"Just like that," Agent Romanov said, and then she stopped and turned to draw in a gentle-looking man who was wandering around behind them, looking lost. "Doctor Banner," she said. "This is Captain Steve Rogers. Captain Rogers, this is Doctor Bruce Banner, and Steve frowned at the name; they shook hands.

"Doctor Banner," Steve said. "I guess I owe you a debt of gratitude."

"You don't owe me anything," Banner said inexplicably, and then Agent Romanov was saying, "Oh, hey, this is cool," and there were engines churning, spraying water, and the aircraft carrier was lifting off, into the sky.


They told him that the search and rescue team that recovered him also recovered the cube Hydra'd used to power its weapons. They told him the cube was of alien origin. They told him that the aliens were coming to get it back. That one was here already. Thor's brother, Loki; Thor was an alien too. Steve smiled helplessly into his hands.

"What's so funny?" Tony Stark demanded; he was a firebrand, the spitting image of his father. "You think that's funny, Rogers?" He pointed at him and said: "Ten points from Gryffindor!"

"No, I—" He'd only smiled because it sounded like something Bucky would have written; reality, as scripted by J.B. Barnes. "I mean, it isn't funny. Not at all. It's just—"

"You're damn right it's not funny," Stark said. "I'd need a four year head start even to begin to fight these guys—we've got nothing, technologically speaking, that competes with this."

"We've got you," Director Fury said.

"Yeah, and I'm good, but I can't—" Stark said.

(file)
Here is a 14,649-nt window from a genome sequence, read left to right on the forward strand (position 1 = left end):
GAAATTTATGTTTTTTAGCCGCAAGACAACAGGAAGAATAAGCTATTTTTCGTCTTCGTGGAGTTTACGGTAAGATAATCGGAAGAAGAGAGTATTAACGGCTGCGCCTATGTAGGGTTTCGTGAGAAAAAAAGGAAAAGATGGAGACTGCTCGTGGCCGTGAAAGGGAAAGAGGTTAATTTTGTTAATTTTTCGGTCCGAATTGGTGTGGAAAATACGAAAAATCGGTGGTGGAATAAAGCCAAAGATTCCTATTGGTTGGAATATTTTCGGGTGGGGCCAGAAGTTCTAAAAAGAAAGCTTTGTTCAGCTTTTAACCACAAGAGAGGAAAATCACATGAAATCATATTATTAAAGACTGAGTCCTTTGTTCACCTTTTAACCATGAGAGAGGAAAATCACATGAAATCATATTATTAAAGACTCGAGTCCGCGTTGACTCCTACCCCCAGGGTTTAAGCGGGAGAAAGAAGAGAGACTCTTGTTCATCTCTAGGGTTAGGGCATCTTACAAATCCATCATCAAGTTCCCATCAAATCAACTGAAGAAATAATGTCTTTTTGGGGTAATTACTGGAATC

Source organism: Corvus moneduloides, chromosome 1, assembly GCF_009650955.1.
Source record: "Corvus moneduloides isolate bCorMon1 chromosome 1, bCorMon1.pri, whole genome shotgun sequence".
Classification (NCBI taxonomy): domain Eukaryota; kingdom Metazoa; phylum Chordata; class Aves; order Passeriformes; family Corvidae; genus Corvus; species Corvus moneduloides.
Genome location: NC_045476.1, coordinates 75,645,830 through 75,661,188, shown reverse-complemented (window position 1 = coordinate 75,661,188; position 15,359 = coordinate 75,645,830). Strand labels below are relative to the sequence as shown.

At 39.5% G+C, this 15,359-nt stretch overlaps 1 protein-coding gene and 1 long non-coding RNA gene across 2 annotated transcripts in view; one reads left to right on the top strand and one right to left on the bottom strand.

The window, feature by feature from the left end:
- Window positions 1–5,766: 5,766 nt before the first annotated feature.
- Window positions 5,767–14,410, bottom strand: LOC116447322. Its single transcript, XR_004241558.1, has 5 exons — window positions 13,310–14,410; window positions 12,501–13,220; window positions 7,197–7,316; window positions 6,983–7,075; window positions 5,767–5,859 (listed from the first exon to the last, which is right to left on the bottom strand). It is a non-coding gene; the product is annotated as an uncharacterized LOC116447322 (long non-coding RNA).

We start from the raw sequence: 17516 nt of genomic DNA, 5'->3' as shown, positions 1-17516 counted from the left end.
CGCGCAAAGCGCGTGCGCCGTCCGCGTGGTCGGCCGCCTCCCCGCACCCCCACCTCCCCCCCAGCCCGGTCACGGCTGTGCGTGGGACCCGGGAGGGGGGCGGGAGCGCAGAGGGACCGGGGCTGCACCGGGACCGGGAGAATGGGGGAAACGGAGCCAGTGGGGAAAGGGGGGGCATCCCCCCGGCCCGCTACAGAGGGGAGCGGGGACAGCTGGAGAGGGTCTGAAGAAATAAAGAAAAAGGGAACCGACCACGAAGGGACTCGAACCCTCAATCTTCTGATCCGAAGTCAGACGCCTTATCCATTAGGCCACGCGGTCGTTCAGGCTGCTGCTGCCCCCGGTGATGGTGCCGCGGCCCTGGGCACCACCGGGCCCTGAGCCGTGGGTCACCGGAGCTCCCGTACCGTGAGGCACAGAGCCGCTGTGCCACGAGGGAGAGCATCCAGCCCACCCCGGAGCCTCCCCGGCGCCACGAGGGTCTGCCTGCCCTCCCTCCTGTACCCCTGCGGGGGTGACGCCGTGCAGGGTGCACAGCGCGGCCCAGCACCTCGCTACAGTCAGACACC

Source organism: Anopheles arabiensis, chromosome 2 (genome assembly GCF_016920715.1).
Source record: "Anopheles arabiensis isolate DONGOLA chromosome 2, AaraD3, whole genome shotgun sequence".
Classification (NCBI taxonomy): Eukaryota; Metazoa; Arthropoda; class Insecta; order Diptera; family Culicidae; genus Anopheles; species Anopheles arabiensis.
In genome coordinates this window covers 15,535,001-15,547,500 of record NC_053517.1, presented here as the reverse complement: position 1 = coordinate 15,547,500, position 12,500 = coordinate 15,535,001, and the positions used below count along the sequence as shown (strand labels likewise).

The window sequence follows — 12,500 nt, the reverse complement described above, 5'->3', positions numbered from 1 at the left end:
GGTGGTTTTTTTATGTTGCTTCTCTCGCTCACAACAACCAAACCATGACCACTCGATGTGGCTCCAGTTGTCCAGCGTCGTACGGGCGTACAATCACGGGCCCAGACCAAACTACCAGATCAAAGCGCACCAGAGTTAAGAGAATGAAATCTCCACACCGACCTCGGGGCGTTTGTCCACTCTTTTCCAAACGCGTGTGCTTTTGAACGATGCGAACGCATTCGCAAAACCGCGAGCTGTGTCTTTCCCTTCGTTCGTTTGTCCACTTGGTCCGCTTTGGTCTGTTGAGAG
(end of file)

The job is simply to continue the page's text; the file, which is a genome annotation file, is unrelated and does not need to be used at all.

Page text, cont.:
"That you was plural," Director Fury said levelly. "You, Agent Romanov, Captain Rogers, Doctor—"

"You haven't got me," Steve heard himself saying. "I mean, I just came to listen—" and Fury looked like he'd expected Steve to say that, but Stark was wheeling on him with a kind of malicious delight.

"Well, well," Stark said, grinning like a shark, "someone wants to renegotiate their contract. What are you looking for, Rogers? Top billing, bigger dressing room, only green M&Ms?"

"You haven't got me, either," Banner awkwardly interjected. "I'm 194 days without an outbreak. I can't risk..."

A plain-faced fellow in a dark suit came in, his brow furrowed. "We've got a hit on Loki. He's in Stuttgart and..." His eyes landed on Steve and he lost track of what he was saying. "Captain Rogers. I'm Phil Coulson. I'm—it's an honor to meet you, sir," and Steve caught the faint twitch of Agent Romanov's eyebrow. "I'm an enormous fan—"

"You're an enormous something," Stark said, and then, shooting a hard look at Steve, "There's an alien threatening to enslave the entire planet. Are you coming or what?" and put like that, how could he say no?


Tony Stark wore a suit of armor that made him look like he'd been trapped inside one of his father's flying cars, which Steve supposed was true, in a way. The suit they gave him resembled his old Captain America outfit, but with modern fabric and lots of sophisticated bits of equipment tucked into the belt—everyone he met seemed to be carrying advanced electronic devices now, so he was going to have to work hard to catch up.

They brought Loki back to the helicarrier. Romanov went in to do the interrogation while he and Stark watched from behind a two-way mirror. Or at least, Steve was watching the interrogation: Romanov, he saw with a slight knotting of fear in his stomach, was a master manipulator. Tony Stark appeared to be watching him.